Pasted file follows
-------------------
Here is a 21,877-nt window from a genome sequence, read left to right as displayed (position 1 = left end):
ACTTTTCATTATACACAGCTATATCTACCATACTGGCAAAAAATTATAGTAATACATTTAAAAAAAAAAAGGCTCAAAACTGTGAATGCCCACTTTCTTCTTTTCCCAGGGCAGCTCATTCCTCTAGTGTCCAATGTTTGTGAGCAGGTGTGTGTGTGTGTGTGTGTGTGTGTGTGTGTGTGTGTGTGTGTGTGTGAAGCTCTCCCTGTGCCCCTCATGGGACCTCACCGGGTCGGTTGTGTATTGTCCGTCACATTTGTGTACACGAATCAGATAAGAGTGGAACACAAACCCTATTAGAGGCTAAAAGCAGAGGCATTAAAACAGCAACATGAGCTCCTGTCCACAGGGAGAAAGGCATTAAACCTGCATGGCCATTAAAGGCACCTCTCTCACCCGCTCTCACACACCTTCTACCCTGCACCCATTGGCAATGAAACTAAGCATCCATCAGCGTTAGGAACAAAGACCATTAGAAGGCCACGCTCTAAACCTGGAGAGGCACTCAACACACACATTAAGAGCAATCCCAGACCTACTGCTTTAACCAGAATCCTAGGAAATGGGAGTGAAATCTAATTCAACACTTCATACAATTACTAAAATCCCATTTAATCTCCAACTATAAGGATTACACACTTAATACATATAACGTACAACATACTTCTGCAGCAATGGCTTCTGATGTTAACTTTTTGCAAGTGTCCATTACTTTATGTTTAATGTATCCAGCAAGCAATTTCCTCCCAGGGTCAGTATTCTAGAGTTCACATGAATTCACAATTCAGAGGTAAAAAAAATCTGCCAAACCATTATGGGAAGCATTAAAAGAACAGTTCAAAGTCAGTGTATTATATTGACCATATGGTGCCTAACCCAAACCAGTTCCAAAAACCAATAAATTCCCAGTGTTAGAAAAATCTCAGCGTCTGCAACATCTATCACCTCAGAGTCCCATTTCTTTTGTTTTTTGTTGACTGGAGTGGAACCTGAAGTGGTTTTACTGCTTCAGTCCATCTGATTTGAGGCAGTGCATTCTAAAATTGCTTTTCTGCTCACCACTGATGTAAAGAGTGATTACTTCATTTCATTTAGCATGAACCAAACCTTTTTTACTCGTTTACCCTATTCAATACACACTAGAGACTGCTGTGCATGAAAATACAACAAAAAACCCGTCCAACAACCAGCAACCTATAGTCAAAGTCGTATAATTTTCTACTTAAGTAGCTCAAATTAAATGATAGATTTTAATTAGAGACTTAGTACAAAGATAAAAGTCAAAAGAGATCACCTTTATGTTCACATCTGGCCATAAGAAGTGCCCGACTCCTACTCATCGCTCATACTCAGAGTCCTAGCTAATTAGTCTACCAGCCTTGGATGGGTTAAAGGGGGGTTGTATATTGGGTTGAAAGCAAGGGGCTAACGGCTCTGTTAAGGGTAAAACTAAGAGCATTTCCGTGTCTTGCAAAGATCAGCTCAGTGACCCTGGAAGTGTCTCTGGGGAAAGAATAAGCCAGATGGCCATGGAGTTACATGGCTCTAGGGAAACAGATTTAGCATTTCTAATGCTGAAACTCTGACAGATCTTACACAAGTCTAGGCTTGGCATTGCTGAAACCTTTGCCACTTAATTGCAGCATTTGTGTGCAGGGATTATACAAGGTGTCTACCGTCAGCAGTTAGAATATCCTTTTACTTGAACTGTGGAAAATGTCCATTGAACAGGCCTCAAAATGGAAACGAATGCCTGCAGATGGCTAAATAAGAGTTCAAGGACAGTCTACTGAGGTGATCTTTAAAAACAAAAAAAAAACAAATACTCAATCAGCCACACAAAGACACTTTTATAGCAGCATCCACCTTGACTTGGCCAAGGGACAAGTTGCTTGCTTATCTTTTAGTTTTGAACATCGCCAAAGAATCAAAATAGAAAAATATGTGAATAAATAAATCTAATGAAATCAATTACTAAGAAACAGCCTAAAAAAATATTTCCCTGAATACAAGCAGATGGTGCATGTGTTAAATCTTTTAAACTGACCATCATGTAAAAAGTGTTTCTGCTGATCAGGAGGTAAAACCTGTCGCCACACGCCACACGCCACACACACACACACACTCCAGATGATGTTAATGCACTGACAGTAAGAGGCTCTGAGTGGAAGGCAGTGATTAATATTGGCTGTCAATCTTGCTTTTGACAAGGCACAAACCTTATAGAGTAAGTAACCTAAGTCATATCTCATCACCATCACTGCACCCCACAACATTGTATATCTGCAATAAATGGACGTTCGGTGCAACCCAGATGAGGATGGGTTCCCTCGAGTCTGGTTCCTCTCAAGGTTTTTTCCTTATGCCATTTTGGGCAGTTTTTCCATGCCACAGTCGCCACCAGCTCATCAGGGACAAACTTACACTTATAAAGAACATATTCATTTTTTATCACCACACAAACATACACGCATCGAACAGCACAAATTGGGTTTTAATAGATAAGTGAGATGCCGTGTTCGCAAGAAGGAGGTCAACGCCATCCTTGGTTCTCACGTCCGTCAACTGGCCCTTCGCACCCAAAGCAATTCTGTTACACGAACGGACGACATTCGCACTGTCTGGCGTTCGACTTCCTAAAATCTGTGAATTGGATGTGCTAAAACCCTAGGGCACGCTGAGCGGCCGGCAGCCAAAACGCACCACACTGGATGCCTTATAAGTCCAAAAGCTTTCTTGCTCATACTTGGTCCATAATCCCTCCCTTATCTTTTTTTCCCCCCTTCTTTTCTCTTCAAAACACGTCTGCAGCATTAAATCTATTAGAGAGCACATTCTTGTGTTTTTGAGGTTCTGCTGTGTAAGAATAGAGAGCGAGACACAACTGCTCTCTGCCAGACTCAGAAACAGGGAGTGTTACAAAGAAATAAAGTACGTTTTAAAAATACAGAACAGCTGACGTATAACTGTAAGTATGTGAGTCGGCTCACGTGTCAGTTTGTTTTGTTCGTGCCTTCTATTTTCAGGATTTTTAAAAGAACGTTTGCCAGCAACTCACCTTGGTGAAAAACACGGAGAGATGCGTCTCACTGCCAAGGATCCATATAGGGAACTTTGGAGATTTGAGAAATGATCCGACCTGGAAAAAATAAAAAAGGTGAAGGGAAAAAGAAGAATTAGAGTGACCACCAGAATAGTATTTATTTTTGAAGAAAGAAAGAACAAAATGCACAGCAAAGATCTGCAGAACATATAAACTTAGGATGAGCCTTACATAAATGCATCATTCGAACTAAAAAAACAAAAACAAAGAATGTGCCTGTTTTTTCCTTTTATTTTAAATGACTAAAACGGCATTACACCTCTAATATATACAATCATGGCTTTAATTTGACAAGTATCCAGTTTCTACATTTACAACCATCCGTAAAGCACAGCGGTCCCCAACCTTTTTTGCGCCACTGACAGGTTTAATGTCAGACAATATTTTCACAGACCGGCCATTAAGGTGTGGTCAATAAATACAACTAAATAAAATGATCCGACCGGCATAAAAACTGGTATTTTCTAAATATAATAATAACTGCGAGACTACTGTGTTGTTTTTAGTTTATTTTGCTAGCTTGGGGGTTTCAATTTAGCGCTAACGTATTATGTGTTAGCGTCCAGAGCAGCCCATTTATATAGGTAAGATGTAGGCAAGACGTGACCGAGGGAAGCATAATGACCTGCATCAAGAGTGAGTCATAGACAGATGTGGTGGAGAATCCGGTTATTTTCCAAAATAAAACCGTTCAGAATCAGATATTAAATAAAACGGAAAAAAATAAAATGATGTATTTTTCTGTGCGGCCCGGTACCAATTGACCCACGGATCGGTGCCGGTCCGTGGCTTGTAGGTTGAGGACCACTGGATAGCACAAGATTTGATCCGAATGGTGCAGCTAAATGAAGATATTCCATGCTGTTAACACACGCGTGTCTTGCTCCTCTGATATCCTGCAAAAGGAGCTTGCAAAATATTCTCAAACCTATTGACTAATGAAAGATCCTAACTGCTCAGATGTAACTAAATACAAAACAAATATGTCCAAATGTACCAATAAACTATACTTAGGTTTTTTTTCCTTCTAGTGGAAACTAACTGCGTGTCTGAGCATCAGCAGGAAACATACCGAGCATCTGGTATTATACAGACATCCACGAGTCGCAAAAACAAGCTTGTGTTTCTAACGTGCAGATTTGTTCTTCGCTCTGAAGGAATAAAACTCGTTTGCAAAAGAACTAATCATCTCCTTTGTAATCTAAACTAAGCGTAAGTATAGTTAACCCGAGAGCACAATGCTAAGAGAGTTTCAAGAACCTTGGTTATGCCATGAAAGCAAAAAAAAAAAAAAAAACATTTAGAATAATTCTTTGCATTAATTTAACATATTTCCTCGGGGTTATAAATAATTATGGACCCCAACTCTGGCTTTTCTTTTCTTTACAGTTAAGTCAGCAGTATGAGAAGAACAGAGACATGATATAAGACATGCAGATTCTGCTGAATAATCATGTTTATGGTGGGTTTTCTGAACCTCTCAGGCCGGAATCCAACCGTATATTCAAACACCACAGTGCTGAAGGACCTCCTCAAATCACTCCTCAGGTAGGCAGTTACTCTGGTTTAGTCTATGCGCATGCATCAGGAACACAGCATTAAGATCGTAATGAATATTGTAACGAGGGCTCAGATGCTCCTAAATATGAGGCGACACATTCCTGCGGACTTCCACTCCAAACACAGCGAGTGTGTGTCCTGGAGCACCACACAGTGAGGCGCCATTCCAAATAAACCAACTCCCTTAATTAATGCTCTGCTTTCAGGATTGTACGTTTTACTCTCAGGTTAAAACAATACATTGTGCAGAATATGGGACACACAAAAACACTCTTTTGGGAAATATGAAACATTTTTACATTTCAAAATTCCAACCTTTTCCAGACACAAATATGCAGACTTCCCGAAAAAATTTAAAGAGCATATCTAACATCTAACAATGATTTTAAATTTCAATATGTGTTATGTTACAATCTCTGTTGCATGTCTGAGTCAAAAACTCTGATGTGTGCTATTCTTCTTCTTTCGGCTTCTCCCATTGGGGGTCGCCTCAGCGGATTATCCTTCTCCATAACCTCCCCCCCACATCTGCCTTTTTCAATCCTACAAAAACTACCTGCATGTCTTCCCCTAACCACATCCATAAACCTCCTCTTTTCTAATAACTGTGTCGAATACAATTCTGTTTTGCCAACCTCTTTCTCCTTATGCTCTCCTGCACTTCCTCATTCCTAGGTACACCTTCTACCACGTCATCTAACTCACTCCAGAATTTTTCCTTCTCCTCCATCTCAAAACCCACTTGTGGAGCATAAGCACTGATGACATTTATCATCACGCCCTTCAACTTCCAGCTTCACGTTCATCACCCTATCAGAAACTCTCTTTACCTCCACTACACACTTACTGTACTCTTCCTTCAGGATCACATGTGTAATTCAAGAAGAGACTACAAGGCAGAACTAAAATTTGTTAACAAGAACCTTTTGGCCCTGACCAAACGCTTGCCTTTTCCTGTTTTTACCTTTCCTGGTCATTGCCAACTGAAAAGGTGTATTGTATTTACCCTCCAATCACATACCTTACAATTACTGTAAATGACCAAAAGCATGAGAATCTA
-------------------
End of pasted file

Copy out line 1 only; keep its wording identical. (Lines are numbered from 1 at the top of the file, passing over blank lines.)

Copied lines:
Here is a 21,877-nt window from a genome sequence, read left to right as displayed (position 1 = left end):